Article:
Tags

, , , , , , , , ,

Of all the poems in 1980’s Indiana Memories, the longest was also the most puzzling to me as a child. In many ways, “Tikal” remains puzzling today. It tells of a ruler, Montec:

Often from the lowest classes
Comes a man of brawn and vision,
Born to love and lead his people

The poem is set in the “commemorative” part of the book, a section notable for its poems celebrating the people and places of northeast Indiana. An epic poem about a long-lost Mayan-era civilization stands out. I wonder what it was that brought this bit of history into Art’s sphere and made him fascinated enough to write a poem about it. My small bit of Internet research showed that archaelogical excavations were carried out at Tikal from 1956 to 1970, probably around the time the poem would have been written. Maybe he read an article in “National Geographic”?

For many years, I skipped over the poem during my reading. It’s such a departure from Art’s usual work, which tended to be folksy and slow-paced. I’m glad I finally took a closer look. I have no idea how accurate the legend in the poem is. The names might even be invented. In any case, that’s not really the point. Legends transcend cultural barriers, and Art loved a good legend. The strange drumbeat pace evokes in my mind the idea of an elder sharing the legend with captivated children, his face lit by flickering candlelight. But I’m a romantic like that.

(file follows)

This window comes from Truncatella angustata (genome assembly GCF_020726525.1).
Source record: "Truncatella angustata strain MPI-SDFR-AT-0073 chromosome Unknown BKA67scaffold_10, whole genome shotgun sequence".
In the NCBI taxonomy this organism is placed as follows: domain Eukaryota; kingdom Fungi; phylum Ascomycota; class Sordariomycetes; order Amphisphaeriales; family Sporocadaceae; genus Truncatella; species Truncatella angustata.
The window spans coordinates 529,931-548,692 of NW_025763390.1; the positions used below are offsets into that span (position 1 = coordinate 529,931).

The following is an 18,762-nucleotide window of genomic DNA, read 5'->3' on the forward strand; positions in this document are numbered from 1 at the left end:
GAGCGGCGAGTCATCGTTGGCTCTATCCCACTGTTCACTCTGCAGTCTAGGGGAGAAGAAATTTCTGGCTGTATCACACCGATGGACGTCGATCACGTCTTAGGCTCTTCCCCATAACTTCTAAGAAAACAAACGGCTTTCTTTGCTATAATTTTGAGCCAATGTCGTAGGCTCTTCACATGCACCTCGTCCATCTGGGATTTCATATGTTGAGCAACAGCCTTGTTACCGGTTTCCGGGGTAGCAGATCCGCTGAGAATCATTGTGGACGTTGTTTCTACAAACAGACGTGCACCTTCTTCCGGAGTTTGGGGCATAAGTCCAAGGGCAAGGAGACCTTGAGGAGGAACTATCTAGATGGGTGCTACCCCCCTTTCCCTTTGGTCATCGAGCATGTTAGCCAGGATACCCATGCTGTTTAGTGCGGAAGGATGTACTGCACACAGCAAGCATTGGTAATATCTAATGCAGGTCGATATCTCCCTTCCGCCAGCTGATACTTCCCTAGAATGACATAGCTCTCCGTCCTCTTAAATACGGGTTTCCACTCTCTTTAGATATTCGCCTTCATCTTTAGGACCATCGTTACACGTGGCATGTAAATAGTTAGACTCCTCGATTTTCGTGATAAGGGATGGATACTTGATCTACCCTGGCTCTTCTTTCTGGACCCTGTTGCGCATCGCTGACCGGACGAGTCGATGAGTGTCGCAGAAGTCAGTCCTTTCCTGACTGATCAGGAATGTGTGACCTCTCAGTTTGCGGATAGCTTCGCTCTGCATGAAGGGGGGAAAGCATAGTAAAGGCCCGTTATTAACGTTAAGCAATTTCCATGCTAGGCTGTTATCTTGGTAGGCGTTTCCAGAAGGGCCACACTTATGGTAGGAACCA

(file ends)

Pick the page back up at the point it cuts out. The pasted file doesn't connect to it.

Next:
(Sidenote: Wikipedia tells me Tikal was used as a setting in the first “Star Wars” movie in 1977. Remember to thank me when you win Final Jeopardy.)

Temple I on The Great Plaza and North Acropolis seen from Temple II in Tikal, Guatemala, just after noon during the Mayan mid-winter/winter solstice/new year celebrations. Photo by Bjørn Christian Tørrissen via Wikipedia Creative Commons